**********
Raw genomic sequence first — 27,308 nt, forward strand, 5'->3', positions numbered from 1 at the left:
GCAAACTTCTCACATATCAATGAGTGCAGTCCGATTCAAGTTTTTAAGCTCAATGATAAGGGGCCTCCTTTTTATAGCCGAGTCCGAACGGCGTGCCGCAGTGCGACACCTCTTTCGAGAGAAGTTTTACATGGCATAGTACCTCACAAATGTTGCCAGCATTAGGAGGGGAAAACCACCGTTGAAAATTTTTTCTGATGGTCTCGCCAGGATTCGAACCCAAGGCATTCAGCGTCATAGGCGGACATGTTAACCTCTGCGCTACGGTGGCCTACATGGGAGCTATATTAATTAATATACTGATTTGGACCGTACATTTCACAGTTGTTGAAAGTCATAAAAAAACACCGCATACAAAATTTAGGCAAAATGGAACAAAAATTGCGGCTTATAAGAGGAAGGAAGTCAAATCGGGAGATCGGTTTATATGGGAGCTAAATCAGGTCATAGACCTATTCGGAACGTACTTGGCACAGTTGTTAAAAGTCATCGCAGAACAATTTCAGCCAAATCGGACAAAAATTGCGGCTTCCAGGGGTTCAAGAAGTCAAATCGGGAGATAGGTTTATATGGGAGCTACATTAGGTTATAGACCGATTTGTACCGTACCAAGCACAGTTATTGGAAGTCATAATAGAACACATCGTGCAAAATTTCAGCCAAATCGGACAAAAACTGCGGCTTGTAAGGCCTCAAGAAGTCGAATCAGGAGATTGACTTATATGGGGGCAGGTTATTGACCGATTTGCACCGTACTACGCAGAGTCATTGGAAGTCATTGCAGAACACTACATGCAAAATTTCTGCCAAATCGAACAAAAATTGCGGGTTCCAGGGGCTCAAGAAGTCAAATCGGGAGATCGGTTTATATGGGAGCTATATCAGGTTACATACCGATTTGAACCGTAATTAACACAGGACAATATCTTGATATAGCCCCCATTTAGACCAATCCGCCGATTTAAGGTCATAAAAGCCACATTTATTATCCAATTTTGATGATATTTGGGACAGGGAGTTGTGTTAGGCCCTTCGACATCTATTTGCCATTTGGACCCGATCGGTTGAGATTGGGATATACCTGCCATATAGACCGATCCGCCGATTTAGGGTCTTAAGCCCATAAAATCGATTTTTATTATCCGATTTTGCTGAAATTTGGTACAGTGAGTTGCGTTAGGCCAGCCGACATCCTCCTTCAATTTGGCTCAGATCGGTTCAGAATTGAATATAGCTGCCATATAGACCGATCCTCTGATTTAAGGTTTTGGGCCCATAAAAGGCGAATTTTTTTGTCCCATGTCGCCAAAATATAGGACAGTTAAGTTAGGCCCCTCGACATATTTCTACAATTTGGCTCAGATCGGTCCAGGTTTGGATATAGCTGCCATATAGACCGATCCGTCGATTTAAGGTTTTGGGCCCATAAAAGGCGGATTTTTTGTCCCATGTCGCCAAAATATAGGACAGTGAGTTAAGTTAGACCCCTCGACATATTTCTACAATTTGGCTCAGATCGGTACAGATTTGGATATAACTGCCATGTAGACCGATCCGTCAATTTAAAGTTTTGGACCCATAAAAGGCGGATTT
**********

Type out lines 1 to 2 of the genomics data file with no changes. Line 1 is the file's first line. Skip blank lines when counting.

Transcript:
Raw genomic sequence first — 27,308 nt, forward strand, 5'->3', positions numbered from 1 at the left:
GCAAACTTCTCACATATCAATGAGTGCAGTCCGATTCAAGTTTTTAAGCTCAATGATAAGGGGCCTCCTTTTTATAGCCGAGTCCGAACGGCGTGCCGCAGTGCGACACCTCTTTCGAGAGAAGTTTTACATGGCATAGTACCTCACAAATGTTGCCAGCATTAGGAGGGGAAAACCACCGTTGAAAATTTTTTCTGATGGTCTCGCCAGGATTCGAACCCAAGGCATTCAGCGTCATAGGCGGACATGTTAACCTCTGCGCTACGGTGGCCTACATGGGAGCTATATTAATTAATATACTGATTTGGACCGTACATTTCACAGTTGTTGAAAGTCATAAAAAAACACCGCATACAAAATTTAGGCAAAATGGAACAAAAATTGCGGCTTATAAGAGGAAGGAAGTCAAATCGGGAGATCGGTTTATATGGGAGCTAAATCAGGTCATAGACCTATTCGGAACGTACTTGGCACAGTTGTTAAAAGTCATCGCAGAACAATTTCAGCCAAATCGGACAAAAATTGCGGCTTCCAGGGGTTCAAGAAGTCAAATCGGGAGATAGGTTTATATGGGAGCTACATTAGGTTATAGACCGATTTGTACCGTACCAAGCACAGTTATTGGAAGTCATAATAGAACACATCGTGCAAAATTTCAGCCAAATCGGACAAAAACTGCGGCTTGTAAGGCCTCAAGAAGTCGAATCAGGAGATTGACTTATATGGGGGCAGGTTATTGACCGATTTGCACCGTACTACGCAGAGTCATTGGAAGTCATTGCAGAACACTACATGCAAAATTTCTGCCAAATCGAACAAAAATTGCGGGTTCCAGGGGCTCAAGAAGTCAAATCGGGAGATCGGTTTATATGGGAGCTATATCAGGTTACATACCGATTTGAACCGTAATTAACACAGGACAATATCTTGATATAGCCCCCATTTAGACCAATCCGCCGATTTAAGGTCATAAAAGCCACATTTATTATCCAATTTTGATGATATTTGGGACAGGGAGTTGTGTTAGGCCCTTCGACATCTATTTGCCATTTGGACCCGATCGGTTGAGATTGGGATATACCTGCCATATAGACCGATCCGCCGATTTAGGGTCTTAAGCCCATAAAATCGATTTTTATTATCCGATTTTGCTGAAATTTGGTACAGTGAGTTGCGTTAGGCCAGCCGACATCCTCCTTCAATTTGGCTCAGATCGGTTCAGAATTGAATATAGCTGCCATATAGACCGATCCTCTGATTTAAGGTTTTGGGCCCATAAAAGGCGAATTTTTTTGTCCCATGTCGCCAAAATATAGGACAGTTAAGTTAGGCCCCTCGACATATTTCTACAATTTGGCTCAGATCGGTCCAGGTTTGGATATAGCTGCCATATAGACCGATCCGTCGATTTAAGGTTTTGGGCCCATAAAAGGCGGATTTTTTGTCCCATGTCGCCAAAATATAGGACAGTGAGTTAAGTTAGACCCCTCGACATATTTCTACAATTTGGCTCAGATCGGTACAGATTTGGATATAACTGCCATGTAGACCGATCCGTCAATTTAAAGTTTTGGACCCATAAAAGGCGGATTT